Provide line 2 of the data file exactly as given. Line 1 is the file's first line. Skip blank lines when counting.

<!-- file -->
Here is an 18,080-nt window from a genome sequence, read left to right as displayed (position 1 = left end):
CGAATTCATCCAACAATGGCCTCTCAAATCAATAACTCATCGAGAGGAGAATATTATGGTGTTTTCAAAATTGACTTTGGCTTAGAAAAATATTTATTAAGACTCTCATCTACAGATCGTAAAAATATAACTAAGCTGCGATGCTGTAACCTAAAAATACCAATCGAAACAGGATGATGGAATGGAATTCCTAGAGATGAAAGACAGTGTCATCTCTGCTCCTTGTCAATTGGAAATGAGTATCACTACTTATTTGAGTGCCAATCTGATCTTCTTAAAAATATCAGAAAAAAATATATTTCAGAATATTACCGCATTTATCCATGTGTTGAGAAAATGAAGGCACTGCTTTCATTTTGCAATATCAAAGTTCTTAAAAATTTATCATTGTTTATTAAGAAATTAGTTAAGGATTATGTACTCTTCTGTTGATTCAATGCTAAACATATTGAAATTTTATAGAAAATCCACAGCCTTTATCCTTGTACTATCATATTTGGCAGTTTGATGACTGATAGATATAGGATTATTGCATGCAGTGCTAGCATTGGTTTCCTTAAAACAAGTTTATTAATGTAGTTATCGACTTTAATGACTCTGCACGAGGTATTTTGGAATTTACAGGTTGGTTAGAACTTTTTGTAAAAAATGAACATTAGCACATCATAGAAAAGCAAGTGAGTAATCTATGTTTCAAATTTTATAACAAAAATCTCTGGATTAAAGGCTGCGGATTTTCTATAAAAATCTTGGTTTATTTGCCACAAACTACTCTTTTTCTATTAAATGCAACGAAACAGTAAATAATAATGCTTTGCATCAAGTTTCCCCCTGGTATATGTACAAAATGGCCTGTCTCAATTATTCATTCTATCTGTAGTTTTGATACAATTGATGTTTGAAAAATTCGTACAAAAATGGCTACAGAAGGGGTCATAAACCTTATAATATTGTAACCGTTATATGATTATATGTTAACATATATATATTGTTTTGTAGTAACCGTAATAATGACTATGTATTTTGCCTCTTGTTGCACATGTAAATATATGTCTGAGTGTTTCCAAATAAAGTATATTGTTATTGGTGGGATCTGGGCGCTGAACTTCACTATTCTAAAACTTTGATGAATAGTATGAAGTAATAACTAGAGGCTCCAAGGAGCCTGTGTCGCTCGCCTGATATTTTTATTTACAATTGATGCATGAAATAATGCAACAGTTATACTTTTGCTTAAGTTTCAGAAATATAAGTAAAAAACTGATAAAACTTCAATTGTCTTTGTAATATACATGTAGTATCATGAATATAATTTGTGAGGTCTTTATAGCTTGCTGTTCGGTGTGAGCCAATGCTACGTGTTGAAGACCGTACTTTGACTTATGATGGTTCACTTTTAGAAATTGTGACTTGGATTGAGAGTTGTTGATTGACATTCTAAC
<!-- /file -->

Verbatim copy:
CGAATTCATCCAACAATGGCCTCTCAAATCAATAACTCATCGAGAGGAGAATATTATGGTGTTTTCAAAATTGACTTTGGCTTAGAAAAATATTTATTAAGACTCTCATCTACAGATCGTAAAAATATAACTAAGCTGCGATGCTGTAACCTAAAAATACCAATCGAAACAGGATGATGGAATGGAATTCCTAGAGATGAAAGACAGTGTCATCTCTGCTCCTTGTCAATTGGAAATGAGTATCACTACTTATTTGAGTGCCAATCTGATCTTCTTAAAAATATCAGAAAAAAATATATTTCAGAATATTACCGCATTTATCCATGTGTTGAGAAAATGAAGGCACTGCTTTCATTTTGCAATATCAAAGTTCTTAAAAATTTATCATTGTTTATTAAGAAATTAGTTAAGGATTATGTACTCTTCTGTTGATTCAATGCTAAACATATTGAAATTTTATAGAAAATCCACAGCCTTTATCCTTGTACTATCATATTTGGCAGTTTGATGACTGATAGATATAGGATTATTGCATGCAGTGCTAGCATTGGTTTCCTTAAAACAAGTTTATTAATGTAGTTATCGACTTTAATGACTCTGCACGAGGTATTTTGGAATTTACAGGTTGGTTAGAACTTTTTGTAAAAAATGAACATTAGCACATCATAGAAAAGCAAGTGAGTAATCTATGTTTCAAATTTTATAACAAAAATCTCTGGATTAAAGGCTGCGGATTTTCTATAAAAATCTTGGTTTATTTGCCACAAACTACTCTTTTTCTATTAAATGCAACGAAACAGTAAATAATAATGCTTTGCATCAAGTTTCCCCCTGGTATATGTACAAAATGGCCTGTCTCAATTATTCATTCTATCTGTAGTTTTGATACAATTGATGTTTGAAAAATTCGTACAAAAATGGCTACAGAAGGGGTCATAAACCTTATAATATTGTAACCGTTATATGATTATATGTTAACATATATATATTGTTTTGTAGTAACCGTAATAATGACTATGTATTTTGCCTCTTGTTGCACATGTAAATATATGTCTGAGTGTTTCCAAATAAAGTATATTGTTATTGGTGGGATCTGGGCGCTGAACTTCACTATTCTAAAACTTTGATGAATAGTATGAAGTAATAACTAGAGGCTCCAAGGAGCCTGTGTCGCTCGCCTGATATTTTTATTTACAATTGATGCATGAAATAATGCAACAGTTATACTTTTGCTTAAGTTTCAGAAATATAAGTAAAAAACTGATAAAACTTCAATTGTCTTTGTAATATACATGTAGTATCATGAATATAATTTGTGAGGTCTTTATAGCTTGCTGTTCGGTGTGAGCCAATGCTACGTGTTGAAGACCGTACTTTGACTTATGATGGTTCACTTTTAGAAATTGTGACTTGGATTGAGAGTTGTTGATTGACATTCTAAC